Transaction data stored on Contactless Credit Cards
lists at internetpolicyagency.com
Wed Sep 10 09:01:50 BST 2014
In article <540F6BEC.6090102 at iosis.co.uk>, Peter Tomlinson
<pwt at iosis.co.uk> writes
>On 09/09/2014 21:28, Roland Perry wrote:
>> What I think I know from reading ITSO specifications is that in order
>>for the contactless transaction to take place in the sub-second window
>>that travellers expect there isn't time to *both* read the card's
>>credentials *and* write any kind of transaction data *back* to the card.
>An ITSO transaction very often involves both read and write to the
>card, particularly when you have pre-purchased a ticket and the gate
>has to mark it as 'in use'. ITSO reads the entire ticket, checks its
>signature, writes back if necessary. ITSO terminals have a SAM.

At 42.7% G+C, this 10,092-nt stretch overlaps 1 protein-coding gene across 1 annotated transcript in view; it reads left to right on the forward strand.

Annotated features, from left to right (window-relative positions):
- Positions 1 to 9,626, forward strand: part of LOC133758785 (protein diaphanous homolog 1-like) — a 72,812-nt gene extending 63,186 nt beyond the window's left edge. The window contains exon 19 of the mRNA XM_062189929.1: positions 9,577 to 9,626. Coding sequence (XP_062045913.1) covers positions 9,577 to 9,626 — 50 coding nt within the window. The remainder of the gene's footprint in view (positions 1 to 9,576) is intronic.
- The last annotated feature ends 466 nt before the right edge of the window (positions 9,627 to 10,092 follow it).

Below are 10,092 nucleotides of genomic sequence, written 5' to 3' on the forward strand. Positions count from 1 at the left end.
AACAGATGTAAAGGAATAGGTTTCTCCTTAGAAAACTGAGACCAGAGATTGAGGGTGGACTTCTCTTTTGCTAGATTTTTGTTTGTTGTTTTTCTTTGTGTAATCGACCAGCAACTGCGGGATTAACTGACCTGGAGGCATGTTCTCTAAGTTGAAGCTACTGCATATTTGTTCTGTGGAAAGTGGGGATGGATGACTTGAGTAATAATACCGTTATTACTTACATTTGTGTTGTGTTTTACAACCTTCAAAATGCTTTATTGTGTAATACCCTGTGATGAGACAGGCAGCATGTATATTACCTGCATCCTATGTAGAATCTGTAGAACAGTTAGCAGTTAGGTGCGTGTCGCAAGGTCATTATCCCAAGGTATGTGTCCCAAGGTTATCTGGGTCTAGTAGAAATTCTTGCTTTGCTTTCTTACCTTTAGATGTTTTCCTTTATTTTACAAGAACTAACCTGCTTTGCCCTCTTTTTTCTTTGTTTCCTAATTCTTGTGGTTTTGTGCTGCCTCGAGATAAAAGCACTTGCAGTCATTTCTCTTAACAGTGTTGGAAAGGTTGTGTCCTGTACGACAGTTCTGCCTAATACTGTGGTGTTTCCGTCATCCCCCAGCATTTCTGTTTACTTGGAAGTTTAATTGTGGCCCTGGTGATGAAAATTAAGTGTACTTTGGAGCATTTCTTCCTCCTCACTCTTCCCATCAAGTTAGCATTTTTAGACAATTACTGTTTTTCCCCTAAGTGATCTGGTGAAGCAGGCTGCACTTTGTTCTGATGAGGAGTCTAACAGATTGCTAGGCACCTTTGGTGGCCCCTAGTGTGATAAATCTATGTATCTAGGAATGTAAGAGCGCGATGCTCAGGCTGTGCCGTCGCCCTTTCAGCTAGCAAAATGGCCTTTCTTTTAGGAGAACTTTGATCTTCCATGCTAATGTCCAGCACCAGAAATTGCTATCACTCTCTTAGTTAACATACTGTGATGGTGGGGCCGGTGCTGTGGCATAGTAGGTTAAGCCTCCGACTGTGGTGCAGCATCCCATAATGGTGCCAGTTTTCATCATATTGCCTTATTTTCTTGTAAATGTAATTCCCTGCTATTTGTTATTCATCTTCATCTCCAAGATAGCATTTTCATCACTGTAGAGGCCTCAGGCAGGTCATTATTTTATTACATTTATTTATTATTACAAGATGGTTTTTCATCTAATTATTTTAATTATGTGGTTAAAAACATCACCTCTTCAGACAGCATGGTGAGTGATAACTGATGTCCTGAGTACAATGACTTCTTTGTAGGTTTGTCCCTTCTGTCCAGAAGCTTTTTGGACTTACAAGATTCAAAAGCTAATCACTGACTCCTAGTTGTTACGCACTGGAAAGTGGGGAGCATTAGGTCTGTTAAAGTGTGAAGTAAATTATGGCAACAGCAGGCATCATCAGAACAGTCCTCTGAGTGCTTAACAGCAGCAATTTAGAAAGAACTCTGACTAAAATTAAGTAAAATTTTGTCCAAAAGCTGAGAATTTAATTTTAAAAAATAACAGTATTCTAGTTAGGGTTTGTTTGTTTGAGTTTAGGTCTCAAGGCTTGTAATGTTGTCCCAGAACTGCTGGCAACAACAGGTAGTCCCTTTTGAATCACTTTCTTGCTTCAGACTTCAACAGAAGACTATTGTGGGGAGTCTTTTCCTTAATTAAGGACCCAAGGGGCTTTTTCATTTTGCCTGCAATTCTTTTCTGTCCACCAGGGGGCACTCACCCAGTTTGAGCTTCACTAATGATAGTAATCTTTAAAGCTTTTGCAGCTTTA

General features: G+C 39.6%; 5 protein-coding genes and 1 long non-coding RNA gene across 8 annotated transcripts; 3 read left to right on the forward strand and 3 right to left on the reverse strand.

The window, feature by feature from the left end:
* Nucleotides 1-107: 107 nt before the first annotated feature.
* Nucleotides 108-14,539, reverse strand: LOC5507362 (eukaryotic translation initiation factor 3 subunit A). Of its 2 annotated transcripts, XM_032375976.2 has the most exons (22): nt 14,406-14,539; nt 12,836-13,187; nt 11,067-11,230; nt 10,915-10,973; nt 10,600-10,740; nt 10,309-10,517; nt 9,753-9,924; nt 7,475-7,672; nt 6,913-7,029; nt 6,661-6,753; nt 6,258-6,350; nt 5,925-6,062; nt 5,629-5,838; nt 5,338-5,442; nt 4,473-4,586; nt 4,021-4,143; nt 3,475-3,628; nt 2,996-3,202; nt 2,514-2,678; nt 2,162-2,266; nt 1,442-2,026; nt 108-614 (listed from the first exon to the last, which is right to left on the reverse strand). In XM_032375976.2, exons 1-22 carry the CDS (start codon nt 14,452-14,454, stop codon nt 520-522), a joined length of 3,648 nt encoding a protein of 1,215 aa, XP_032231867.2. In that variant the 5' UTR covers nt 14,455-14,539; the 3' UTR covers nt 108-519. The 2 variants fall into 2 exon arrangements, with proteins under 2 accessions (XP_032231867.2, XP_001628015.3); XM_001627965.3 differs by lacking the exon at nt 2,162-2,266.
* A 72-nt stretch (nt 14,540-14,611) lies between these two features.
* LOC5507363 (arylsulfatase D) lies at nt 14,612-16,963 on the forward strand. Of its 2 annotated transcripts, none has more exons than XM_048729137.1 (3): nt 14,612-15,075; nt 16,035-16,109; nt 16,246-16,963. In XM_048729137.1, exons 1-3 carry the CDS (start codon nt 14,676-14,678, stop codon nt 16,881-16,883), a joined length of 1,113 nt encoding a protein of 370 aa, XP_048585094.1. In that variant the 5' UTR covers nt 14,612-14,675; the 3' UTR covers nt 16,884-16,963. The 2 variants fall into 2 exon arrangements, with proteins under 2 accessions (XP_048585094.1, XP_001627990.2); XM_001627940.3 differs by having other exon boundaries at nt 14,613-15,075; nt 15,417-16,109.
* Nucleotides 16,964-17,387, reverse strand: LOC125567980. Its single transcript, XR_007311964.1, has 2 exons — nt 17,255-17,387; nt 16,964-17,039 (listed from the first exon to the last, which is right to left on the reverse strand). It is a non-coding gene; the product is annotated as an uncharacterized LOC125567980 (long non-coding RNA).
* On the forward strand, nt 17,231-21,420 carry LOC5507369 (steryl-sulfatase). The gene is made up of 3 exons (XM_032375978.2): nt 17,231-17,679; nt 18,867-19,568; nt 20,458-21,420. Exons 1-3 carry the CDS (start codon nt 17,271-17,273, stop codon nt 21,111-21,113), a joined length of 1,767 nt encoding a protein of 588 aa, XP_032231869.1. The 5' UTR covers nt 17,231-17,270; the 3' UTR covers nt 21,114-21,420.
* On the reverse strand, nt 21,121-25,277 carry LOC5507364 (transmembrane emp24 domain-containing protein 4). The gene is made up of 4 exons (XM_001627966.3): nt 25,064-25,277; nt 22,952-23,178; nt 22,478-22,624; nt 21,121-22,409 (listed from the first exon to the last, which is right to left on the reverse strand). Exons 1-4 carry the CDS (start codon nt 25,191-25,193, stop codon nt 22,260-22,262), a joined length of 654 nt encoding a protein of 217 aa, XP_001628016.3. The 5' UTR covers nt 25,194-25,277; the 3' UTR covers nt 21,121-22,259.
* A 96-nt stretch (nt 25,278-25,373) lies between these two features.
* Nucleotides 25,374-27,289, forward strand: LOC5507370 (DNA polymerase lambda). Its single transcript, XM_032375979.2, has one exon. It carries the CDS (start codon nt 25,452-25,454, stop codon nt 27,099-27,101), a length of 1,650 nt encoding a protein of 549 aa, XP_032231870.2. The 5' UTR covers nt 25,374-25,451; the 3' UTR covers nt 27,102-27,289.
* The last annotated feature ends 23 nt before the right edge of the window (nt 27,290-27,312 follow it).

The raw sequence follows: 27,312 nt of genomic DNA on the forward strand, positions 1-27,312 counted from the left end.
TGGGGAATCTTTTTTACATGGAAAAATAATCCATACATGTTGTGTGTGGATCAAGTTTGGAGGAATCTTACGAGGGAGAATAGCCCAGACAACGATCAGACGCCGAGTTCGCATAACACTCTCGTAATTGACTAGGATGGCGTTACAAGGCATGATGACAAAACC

That makes sense, as does taking money from an ITSO "purse". But I
nevertheless have a strong recollection of reading a technical document
which said that ticket barriers didn't have time to do two sets of
handshakes (one to read and the other to write). Perhaps that was CPC
after all - although it's understandable if banks don't want "other
people" writing to "their" card; but the whole CPC-for-travel thing is a
bit of a leap in the dark when it comes to trust between the three
If it helps, information dribbling out from train companies (such as
C2C) about ITSO currently indicates that if you have more than one
pre-purchased ticket on the card then their gates will only use them in
the order they were purchased, which sounds like a way to simplify that
However, even then that "first bought" ticket is going to have to be
marked as 'used' at some point.
ps Regarding ITSO on Prestige, I found this just now:
"Will the key smartcard work in London?
"Yes, the existing London Oyster card system has been updated to also
accept the key for travel. From 20th August 2014 you will be able load a
Travelcard onto the key for use on National Rail, London Underground,
DLR and buses."
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